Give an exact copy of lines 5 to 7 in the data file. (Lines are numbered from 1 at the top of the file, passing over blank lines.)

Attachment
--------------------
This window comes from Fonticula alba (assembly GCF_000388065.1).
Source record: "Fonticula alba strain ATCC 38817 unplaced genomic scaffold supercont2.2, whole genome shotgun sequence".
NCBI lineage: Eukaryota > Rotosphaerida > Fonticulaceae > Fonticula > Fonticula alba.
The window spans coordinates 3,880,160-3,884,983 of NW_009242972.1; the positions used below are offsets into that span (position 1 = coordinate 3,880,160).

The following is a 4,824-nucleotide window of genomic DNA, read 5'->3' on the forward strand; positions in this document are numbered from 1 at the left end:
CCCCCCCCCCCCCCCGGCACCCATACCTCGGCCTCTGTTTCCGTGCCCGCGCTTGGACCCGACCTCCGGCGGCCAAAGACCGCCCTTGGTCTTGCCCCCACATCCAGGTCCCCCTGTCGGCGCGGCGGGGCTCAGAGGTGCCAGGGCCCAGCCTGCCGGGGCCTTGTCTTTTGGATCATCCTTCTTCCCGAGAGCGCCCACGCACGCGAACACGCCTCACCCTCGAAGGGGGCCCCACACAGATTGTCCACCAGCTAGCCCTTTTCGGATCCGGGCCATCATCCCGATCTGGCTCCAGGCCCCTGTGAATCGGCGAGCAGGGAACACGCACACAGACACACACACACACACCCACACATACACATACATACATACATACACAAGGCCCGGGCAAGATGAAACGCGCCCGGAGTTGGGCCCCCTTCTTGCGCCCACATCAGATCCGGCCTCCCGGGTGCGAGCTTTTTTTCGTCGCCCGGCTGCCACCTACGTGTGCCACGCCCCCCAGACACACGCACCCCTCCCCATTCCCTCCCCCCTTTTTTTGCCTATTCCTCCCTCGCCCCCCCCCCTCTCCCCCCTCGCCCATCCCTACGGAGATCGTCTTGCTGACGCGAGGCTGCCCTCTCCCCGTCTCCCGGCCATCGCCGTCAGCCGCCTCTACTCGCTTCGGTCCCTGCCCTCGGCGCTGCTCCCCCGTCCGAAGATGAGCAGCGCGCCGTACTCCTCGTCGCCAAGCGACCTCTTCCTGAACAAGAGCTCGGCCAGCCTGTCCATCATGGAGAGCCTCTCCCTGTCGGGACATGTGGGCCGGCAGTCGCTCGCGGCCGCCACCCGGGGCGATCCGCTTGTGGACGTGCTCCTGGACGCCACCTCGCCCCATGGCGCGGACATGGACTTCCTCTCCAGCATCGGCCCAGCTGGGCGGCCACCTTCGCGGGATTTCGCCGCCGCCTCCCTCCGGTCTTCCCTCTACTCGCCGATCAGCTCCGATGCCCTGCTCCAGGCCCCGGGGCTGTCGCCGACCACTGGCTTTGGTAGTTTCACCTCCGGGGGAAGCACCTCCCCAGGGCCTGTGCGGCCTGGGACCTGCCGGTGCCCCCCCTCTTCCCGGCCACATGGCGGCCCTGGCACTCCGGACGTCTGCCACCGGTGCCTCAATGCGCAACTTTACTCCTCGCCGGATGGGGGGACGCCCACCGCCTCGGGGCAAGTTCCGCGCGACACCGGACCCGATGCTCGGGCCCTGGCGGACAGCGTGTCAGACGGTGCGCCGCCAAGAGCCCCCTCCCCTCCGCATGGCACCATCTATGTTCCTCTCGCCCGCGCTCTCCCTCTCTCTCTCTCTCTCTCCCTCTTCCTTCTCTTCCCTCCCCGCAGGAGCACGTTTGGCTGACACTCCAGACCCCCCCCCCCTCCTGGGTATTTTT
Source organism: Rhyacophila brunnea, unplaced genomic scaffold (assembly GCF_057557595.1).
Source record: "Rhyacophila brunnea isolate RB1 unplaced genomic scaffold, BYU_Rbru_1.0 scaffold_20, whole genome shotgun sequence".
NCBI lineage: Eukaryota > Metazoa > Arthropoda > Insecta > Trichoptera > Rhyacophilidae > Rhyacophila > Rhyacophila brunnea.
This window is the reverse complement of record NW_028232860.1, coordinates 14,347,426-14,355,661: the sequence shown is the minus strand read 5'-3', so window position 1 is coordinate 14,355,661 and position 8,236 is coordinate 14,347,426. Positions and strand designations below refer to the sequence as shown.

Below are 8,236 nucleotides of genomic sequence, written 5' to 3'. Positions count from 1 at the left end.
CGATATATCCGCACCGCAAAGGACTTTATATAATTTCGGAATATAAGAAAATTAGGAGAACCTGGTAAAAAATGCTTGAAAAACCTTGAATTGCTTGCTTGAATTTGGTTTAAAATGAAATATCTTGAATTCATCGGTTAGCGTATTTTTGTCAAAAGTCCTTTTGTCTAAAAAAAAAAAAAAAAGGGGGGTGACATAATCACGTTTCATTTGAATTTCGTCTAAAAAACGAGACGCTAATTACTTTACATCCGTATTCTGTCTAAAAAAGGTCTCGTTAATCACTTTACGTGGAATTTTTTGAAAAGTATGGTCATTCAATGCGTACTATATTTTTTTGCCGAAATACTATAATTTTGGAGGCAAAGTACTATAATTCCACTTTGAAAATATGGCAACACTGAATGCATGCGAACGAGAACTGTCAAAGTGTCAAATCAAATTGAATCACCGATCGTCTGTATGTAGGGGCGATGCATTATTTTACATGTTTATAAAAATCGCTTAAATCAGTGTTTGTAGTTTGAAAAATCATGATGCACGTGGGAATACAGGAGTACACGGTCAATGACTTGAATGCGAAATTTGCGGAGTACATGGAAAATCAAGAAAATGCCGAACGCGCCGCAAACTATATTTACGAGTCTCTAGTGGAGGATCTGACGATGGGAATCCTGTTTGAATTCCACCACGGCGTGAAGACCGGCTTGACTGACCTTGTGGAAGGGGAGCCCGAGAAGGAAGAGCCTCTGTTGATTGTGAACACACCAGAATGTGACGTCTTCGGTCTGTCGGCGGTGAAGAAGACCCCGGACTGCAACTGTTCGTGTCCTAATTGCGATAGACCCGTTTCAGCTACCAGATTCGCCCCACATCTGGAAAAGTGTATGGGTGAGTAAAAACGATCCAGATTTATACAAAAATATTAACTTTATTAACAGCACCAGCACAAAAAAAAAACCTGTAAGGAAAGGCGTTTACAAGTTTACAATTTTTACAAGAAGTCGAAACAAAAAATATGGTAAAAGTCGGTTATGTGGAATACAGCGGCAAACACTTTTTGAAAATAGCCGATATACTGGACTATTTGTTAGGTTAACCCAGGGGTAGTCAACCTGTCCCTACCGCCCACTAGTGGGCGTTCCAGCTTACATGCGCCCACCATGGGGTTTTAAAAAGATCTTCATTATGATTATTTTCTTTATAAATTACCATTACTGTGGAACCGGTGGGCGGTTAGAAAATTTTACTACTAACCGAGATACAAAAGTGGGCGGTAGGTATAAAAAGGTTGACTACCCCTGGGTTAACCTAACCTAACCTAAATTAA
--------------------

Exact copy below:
The following is a 4,824-nucleotide window of genomic DNA, read 5'->3' on the forward strand; positions in this document are numbered from 1 at the left end:
CCCCCCCCCCCCCCCGGCACCCATACCTCGGCCTCTGTTTCCGTGCCCGCGCTTGGACCCGACCTCCGGCGGCCAAAGACCGCCCTTGGTCTTGCCCCCACATCCAGGTCCCCCTGTCGGCGCGGCGGGGCTCAGAGGTGCCAGGGCCCAGCCTGCCGGGGCCTTGTCTTTTGGATCATCCTTCTTCCCGAGAGCGCCCACGCACGCGAACACGCCTCACCCTCGAAGGGGGCCCCACACAGATTGTCCACCAGCTAGCCCTTTTCGGATCCGGGCCATCATCCCGATCTGGCTCCAGGCCCCTGTGAATCGGCGAGCAGGGAACACGCACACAGACACACACACACACACCCACACATACACATACATACATACATACACAAGGCCCGGGCAAGATGAAACGCGCCCGGAGTTGGGCCCCCTTCTTGCGCCCACATCAGATCCGGCCTCCCGGGTGCGAGCTTTTTTTCGTCGCCCGGCTGCCACCTACGTGTGCCACGCCCCCCAGACACACGCACCCCTCCCCATTCCCTCCCCCCTTTTTTTGCCTATTCCTCCCTCGCCCCCCCCCCTCTCCCCCCTCGCCCATCCCTACGGAGATCGTCTTGCTGACGCGAGGCTGCCCTCTCCCCGTCTCCCGGCCATCGCCGTCAGCCGCCTCTACTCGCTTCGGTCCCTGCCCTCGGCGCTGCTCCCCCGTCCGAAGATGAGCAGCGCGCCGTACTCCTCGTCGCCAAGCGACCTCTTCCTGAACAAGAGCTCGGCCAGCCTGTCCATCATGGAGAGCCTCTCCCTGTCGGGACATGTGGGCCGGCAGTCGCTCGCGGCCGCCACCCGGGGCGATCCGCTTGTGGACGTGCTCCTGGACGCCACCTCGCCCCATGGCGCGGACATGGACTTCCTCTCCAGCATCGGCCCAGCTGGGCGGCCACCTTCGCGGGATTTCGCCGCCGCCTCCCTCCGGTCTTCCCTCTACTCGCCGATCAGCTCCGATGCCCTGCTCCAGGCCCCGGGGCTGTCGCCGACCACTGGCTTTGGTAGTTTCACCTCCGGGGGAAGCACCTCCCCAGGGCCTGTGCGGCCTGGGACCTGCCGGTGCCCCCCCTCTTCCCGGCCACATGGCGGCCCTGGCACTCCGGACGTCTGCCACCGGTGCCTCAATGCGCAACTTTACTCCTCGCCGGATGGGGGGACGCCCACCGCCTCGGGGCAAGTTCCGCGCGACACCGGACCCGATGCTCGGGCCCTGGCGGACAGCGTGTCAGACGGTGCGCCGCCAAGAGCCCCCTCCCCTCCGCATGGCACCATCTATGTTCCTCTCGCCCGCGCTCTCCCTCTCTCTCTCTCTCTCTCCCTCTTCCTTCTCTTCCCTCCCCGCAGGAGCACGTTTGGCTGACACTCCAGACCCCCCCCCCCTCCTGGGTATTTTT
Source organism: Rhyacophila brunnea, unplaced genomic scaffold (assembly GCF_057557595.1).